Swiss peripherals maker Logitech has lifted the lid on its latest mechanical keyboard – the G915 TKL. The intended target audience seems to be die-hard gamers, and the G915 TKL hopes to win over this demographic with its ultra-slender mechanical keyswitches and more RGB lights than you can shake a stick at. The G915 TKL also …
I was thinking more for an entertainment system in the living room, for LAN parties I always attached my keyboard to the top of the case for transport. My back pack was for Pot Noodles and my mouse.
Although havent been to a LAN party for over 15 years (Last one the power tripped in the village hall we hired if everyone switch on at once).
I thought the same too until I realised that the numeric pad was almost never used in the work I do. Yes it is highly useful when entering a lot of numbers, but I write code for a living and that's mostly in letters, so I've now decided to get a TKL (actually a 17 key fewer keyboard) - but not a blinged up one like this.
Secondly the numeric pad means that my trackball is further away to the right that it needs to be. I don't use the the trackball when writing but when I do need to use it it's further away that it should be.
Finally I clutter up my desk so a smaller footprint is useful on space, as I've never enough space...!
The switches on the MX570 are now timed to fail after the nᵗʰ click which is a damned shame, 'tis an awesome mouse in all other respects. Every couple of years I buy replacements and they progressively survive even less clicks. Either my index finger is gaining weight or this is planned obsolescence, given Swiss expertise with holy cheese and springs.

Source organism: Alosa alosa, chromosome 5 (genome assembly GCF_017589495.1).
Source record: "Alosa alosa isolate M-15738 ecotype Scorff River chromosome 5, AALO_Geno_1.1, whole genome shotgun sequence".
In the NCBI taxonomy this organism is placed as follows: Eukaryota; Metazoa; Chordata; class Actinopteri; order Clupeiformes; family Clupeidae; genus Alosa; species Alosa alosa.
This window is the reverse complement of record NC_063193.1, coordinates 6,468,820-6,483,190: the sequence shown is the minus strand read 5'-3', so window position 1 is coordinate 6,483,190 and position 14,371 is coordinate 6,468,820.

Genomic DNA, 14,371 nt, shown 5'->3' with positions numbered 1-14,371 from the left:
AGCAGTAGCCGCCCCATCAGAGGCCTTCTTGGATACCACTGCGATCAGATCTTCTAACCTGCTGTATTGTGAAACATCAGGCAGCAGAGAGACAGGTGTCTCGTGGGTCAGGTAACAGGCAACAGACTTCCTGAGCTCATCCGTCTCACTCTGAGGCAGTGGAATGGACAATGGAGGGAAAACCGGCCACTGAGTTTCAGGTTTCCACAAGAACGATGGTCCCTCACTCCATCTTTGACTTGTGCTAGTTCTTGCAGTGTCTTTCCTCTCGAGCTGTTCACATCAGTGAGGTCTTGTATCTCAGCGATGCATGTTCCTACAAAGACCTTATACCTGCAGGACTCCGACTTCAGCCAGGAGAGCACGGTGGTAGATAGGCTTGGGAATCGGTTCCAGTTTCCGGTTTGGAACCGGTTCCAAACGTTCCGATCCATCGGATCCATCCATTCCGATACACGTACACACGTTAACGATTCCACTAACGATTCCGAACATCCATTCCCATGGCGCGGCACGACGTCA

I have a mechanical keyboard, with the RGB lights. However, not being a gamer (well, I am a gamer, but don't see the point in all the flashy LED stuff, and don't have a "rig" that cost me thousands of pounds, with glass sides), I have them mostly set to be white (makes it much easier to type), and I bought the keyboard partly because I needed a keyboard with lights, partly because it was on sale at Amazon for 60 pound (normal price is about 180), but mostly because I do a lot of typing and like a keyboard with a nice, positive action.
Those are two cheap computers. In my experience, you can get computers for that price but they're not very good for most tasks. I tend not to spend that much, and I can survive on much less resource than some people I know, but I would be hard pressed to find a computer with sufficient specs for that price. When you say that, are you referring only to the processing and memory or does the price include case, storage, and connectivity as well?
One of the unpublished advantages of the Model M is the lack of a Windows key. It frustrates the hell out of random scammer calls. "OK, so what key is next to the Ctrl key on your keyboard?" "Um, a blank spot?" "You LIE!"
This aside from the obvious advantages of:
1 - LOUD - You KNOW when I'm typing
2 - Durable - I have three - one at home, one at work, one spare. The spare is unlikely to ever be necessary
3 - Heavy - Not gonna shift around while I whack on it
4 - Removable keycaps can be run through the washing machine in a lingerie bag
5 - Durable - Did I say that? Only have to rinse the blood of the user off before writing the post contact report.
6 - BEST tactile response of any keyboard, ever. Of course, I learned to type on a manual typewriter, so there's that...
Plus already paid for and less than 200 quid each to begin with. WTF are they thinking?
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